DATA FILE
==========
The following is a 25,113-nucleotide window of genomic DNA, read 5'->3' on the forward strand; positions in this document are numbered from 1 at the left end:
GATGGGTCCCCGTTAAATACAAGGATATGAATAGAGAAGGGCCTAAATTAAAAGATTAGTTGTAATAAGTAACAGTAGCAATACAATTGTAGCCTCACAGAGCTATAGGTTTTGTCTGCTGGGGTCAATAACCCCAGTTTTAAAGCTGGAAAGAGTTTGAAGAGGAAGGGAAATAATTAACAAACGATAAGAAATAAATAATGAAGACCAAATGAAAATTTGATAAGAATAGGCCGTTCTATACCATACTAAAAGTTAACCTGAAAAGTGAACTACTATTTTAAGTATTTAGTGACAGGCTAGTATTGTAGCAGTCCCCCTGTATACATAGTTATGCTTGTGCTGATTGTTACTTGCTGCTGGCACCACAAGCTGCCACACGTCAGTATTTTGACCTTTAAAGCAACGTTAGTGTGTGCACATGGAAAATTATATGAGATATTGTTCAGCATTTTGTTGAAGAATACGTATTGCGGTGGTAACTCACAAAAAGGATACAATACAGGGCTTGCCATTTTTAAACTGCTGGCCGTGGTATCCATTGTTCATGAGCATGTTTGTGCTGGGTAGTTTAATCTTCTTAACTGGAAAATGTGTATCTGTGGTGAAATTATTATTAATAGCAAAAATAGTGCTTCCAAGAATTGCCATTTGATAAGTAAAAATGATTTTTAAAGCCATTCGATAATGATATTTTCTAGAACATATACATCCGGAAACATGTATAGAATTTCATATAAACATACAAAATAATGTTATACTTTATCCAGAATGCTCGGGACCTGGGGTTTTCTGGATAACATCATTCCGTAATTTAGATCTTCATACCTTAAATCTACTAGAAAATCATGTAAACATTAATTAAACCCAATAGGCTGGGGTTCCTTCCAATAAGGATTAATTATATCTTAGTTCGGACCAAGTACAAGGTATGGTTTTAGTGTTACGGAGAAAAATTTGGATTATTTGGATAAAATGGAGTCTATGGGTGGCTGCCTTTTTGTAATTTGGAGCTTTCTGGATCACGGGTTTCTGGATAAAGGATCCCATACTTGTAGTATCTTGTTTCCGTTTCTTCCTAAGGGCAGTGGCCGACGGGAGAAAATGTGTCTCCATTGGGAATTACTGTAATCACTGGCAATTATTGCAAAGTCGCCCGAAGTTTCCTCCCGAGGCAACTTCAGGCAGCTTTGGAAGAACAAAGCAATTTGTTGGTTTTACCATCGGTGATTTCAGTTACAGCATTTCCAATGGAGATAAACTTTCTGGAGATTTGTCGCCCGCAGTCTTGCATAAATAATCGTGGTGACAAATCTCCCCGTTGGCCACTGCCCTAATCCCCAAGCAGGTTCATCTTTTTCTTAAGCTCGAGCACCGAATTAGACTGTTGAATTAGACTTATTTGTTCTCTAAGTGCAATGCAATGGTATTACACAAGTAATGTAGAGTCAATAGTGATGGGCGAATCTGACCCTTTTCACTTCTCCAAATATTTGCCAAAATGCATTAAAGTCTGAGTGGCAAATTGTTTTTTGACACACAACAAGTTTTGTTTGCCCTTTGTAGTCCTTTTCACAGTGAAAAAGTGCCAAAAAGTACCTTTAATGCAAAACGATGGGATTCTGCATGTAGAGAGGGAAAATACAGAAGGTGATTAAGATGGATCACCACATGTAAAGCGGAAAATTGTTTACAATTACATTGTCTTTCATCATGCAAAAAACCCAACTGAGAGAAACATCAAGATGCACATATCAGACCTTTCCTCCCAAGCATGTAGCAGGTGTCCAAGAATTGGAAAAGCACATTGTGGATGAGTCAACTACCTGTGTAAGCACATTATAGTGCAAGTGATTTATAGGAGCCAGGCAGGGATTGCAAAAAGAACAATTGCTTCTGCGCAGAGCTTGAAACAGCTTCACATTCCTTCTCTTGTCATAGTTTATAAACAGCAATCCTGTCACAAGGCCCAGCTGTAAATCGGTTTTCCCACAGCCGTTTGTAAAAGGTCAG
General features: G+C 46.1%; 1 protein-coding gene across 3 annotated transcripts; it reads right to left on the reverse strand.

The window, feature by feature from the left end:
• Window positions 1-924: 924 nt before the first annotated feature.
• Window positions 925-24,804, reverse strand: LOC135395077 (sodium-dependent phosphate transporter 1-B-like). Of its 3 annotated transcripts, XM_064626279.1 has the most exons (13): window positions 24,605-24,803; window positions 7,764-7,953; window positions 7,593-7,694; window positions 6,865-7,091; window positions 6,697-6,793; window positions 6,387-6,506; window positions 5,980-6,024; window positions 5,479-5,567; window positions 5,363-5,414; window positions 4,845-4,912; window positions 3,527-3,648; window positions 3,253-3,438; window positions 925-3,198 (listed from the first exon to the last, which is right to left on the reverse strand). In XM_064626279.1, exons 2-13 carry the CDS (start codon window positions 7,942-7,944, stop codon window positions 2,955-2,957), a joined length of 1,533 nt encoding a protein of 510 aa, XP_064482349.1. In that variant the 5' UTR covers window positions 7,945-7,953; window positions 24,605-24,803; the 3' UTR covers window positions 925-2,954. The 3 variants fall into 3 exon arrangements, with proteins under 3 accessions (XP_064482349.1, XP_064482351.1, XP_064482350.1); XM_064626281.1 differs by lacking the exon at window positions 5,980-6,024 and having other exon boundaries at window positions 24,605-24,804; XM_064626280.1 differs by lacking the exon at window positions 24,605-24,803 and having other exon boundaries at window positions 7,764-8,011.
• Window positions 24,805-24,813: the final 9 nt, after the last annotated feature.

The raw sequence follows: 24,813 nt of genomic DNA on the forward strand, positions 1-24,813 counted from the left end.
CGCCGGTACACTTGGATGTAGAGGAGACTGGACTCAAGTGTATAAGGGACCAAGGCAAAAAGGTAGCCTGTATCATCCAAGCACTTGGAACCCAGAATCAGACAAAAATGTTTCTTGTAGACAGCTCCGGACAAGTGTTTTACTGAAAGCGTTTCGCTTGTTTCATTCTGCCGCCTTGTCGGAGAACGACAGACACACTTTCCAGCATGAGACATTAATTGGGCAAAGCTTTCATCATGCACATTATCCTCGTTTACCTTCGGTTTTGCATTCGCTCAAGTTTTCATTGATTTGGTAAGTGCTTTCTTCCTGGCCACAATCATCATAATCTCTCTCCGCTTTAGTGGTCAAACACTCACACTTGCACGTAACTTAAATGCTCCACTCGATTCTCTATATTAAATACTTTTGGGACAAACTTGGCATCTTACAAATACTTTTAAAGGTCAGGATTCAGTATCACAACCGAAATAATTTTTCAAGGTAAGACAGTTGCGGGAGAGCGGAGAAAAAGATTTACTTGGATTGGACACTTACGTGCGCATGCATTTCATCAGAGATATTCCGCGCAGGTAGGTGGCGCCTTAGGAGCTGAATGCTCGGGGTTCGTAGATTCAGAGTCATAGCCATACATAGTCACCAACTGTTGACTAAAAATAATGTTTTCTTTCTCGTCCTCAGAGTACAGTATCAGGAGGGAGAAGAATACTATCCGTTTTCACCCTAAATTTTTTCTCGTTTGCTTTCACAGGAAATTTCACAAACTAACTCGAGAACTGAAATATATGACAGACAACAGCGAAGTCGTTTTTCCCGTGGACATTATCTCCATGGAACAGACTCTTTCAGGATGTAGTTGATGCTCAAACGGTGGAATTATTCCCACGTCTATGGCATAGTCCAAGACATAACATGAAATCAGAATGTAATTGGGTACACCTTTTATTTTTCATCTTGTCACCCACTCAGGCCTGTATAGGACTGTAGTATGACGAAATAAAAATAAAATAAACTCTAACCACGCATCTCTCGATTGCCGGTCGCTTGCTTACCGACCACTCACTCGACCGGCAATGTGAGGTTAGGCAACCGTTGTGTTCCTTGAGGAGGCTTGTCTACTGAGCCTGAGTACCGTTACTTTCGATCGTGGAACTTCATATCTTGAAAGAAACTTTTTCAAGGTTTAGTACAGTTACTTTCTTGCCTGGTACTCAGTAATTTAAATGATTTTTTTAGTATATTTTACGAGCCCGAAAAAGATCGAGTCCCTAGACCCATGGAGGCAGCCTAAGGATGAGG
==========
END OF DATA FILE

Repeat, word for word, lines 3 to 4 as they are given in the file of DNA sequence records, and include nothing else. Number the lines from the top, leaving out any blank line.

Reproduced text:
General features: G+C 46.1%; 1 protein-coding gene across 3 annotated transcripts; it reads right to left on the reverse strand.

The window, feature by feature from the left end: